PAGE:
I bought all three of these books at once, because they looked interesting, and then Equations of Life didn't quite wow me, so the other two spent most of the last two years sitting on a bookshelf while I read other things that seemed more pressing. It wasn't that Equations of Life was a bad book, but there are an awful lot of books out there, and I'm not going to get all the good ones read if I keep spending time on the not-bad ones. Theories of Flight and Degrees of Freedom would probably still be on the shelves getting ever more dusty had it not been for the fact that Morden just published a new book about Samuil Petrovich and got me wondering whether I should be giving it all a second look. And they're small books; it wasn't going to take me forever to finish them.
Aaaand, I'm still not wowed. I'll catch up on the fourth book to see what happens, but it could take a while to get there.
What's the problem? Well, the tyrannosaurus rex in the toilet cubicle is Samuil Petrovich, who is just a little bit too over the top to be convincing even as an ironic comment on heroes. I have grumbled in the past about Jack Reacher being every teenage boy's fantasy come true, but Petrovich makes Reacher look like something out of Kafka. He's an unstoppable hacker; well, OK. He's a genius who's sorted out all the stuff that stumped Einstein; now you're testing my credulousness just a bit. He's a fun-loving criminal; now you're just taking the piss. He's a street fighter who makes Omar look a little flabby and uncommitted; no, just, no. And the hot chicks just love him, despite the fact that he's fundamentally unemployable, swears at everyone and is heartily disliked by everyone who isn't a hot chick. OK, at THAT point, someone still has some teenage nerd issues to work their way through, preferably not on my time.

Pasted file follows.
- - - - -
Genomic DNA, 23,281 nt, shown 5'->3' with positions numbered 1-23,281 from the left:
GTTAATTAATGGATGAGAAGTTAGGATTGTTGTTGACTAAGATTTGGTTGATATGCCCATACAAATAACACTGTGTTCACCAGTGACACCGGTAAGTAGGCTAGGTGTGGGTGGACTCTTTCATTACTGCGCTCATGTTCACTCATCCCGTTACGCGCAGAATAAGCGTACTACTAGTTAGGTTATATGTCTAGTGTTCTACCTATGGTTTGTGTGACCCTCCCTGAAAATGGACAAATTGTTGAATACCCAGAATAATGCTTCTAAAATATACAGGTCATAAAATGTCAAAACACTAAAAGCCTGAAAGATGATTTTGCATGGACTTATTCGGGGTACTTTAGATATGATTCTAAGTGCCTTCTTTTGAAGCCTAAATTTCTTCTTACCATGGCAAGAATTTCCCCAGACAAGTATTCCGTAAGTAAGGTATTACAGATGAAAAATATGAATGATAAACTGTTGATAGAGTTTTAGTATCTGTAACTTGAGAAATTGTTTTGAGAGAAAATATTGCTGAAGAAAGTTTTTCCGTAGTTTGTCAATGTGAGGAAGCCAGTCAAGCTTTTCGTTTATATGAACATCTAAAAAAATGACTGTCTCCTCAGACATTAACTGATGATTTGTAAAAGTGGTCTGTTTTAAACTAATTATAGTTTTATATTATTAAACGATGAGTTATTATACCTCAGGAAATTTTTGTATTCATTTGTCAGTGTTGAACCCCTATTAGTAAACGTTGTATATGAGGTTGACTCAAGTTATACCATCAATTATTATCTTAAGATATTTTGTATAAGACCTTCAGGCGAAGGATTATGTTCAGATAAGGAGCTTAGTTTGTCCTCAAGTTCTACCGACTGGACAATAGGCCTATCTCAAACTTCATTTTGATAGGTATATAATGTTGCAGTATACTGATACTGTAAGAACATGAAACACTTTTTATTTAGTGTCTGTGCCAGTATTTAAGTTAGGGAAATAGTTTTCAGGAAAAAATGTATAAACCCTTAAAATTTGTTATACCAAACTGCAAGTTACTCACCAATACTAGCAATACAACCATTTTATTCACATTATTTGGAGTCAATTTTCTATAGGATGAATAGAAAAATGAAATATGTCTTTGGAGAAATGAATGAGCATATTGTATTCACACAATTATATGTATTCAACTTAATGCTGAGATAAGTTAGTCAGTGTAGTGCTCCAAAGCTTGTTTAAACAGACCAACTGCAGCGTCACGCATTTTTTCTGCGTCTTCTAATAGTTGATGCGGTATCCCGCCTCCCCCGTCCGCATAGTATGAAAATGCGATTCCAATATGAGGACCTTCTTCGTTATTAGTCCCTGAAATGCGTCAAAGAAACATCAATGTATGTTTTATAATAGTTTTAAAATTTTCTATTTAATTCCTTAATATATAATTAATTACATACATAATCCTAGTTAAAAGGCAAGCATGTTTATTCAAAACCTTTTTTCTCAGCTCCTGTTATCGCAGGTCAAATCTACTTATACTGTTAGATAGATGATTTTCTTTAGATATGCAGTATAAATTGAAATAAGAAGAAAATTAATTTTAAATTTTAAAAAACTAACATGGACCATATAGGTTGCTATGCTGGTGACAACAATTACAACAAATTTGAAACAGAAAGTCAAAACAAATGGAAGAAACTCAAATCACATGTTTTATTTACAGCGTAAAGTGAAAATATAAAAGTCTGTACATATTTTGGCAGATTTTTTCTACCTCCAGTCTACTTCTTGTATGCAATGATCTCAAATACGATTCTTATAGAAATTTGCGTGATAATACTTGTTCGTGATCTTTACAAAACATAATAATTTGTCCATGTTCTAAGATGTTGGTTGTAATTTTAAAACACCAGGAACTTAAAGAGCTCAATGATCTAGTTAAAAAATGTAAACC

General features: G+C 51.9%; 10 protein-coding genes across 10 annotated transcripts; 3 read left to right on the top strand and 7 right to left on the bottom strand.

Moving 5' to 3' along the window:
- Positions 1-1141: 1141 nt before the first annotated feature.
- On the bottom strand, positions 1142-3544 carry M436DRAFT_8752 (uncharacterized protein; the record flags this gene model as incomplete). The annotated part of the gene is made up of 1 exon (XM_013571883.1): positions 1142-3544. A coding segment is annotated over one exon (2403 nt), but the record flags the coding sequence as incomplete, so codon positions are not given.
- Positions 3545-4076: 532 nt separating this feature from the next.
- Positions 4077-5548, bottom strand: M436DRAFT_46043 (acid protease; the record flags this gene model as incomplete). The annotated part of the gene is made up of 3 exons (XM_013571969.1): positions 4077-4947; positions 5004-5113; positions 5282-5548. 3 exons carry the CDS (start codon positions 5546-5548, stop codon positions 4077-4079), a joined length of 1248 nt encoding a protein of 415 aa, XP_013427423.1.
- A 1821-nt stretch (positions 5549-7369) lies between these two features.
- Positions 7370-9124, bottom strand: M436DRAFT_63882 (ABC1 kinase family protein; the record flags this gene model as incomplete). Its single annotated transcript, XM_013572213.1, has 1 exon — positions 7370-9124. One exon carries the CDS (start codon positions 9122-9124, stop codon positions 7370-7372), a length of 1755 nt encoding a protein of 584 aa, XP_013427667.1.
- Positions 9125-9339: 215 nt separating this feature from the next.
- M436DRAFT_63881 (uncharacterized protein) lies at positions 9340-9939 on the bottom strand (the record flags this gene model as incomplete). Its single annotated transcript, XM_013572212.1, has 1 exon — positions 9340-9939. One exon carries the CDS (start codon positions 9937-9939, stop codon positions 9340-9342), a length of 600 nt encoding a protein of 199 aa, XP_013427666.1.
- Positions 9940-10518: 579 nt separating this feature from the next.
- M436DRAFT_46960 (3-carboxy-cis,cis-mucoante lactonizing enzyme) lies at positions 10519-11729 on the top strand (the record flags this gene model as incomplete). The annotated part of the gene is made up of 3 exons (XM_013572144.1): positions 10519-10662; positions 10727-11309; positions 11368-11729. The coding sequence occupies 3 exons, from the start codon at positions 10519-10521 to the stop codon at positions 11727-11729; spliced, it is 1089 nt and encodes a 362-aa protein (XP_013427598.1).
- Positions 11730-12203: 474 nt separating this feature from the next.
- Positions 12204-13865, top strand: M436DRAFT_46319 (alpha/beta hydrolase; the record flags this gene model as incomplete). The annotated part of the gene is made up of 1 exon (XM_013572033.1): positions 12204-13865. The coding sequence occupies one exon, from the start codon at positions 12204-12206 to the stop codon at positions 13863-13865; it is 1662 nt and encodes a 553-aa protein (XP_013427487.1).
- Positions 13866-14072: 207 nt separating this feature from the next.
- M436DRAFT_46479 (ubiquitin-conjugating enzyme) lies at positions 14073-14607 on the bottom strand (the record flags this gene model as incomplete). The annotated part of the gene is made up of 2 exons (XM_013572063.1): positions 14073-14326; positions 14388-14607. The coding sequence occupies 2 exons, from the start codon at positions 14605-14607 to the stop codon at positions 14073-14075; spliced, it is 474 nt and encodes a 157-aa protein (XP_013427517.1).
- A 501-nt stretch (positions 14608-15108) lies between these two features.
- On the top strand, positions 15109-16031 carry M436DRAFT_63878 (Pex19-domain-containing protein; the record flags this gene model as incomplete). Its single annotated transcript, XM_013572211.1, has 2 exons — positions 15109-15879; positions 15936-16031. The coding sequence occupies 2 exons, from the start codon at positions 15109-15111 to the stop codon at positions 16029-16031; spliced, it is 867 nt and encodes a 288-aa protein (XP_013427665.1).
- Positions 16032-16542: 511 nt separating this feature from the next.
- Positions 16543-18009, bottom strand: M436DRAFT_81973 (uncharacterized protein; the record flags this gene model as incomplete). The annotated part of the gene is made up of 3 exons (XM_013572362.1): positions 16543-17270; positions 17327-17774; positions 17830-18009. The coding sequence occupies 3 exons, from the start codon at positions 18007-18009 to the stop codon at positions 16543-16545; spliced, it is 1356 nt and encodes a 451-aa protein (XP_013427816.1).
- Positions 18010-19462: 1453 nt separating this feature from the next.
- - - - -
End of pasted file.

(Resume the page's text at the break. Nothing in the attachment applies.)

This didn't actually level out as the three books progressed; Petrovich moved from asshole saving one kidnap victim, to asshole saving a whole city, to asshole saving the whole city again to asshole saving the world. And saving the world's only functioning AI. And giving it limitless free energy. And having a positive harem of useful female sidekicks. If life actually worked that way, everyone would be trying to be an asshole. And since it sometimes seems to me that "everyone trying to be an asshole" would explain a lot of what I see around me, the last thing we all need is propaganda for that policy.
Which is a pity. Morden's got an interesting dystopia in his Metrozone, and he's not a bad writer; there are some nice little touches all the way through and there's never anything so clunky that you get dropped out of the moment to marvel at what just got past the editors. I have read much worse, and blogged about it too. I have written much worse. Simon Morden is a better writer than most of these blog posts. It all makes Petrovich more of a problem, not less.
Still. Once I was in the groove, I did stick with it this time. Petrovich's Russian swearing was kind of addictive; I was wondering if I'd found a semi-polite fix for my Irish habit of using swearwords the way other people use "umm" and "err". I could swear all day in Russian and not sound quite as barbarous as I do at the moment, though of course there is an argument that if you can arrange to swear in a sufficiently upper-class voice, you sound like a supremely confident alpha chimp and all the other chimps will be intimidated by your apparent exemption from society's rules about politeness. Surrounded as I often am by chimps in sore need of a better plan, I find that argument seductive.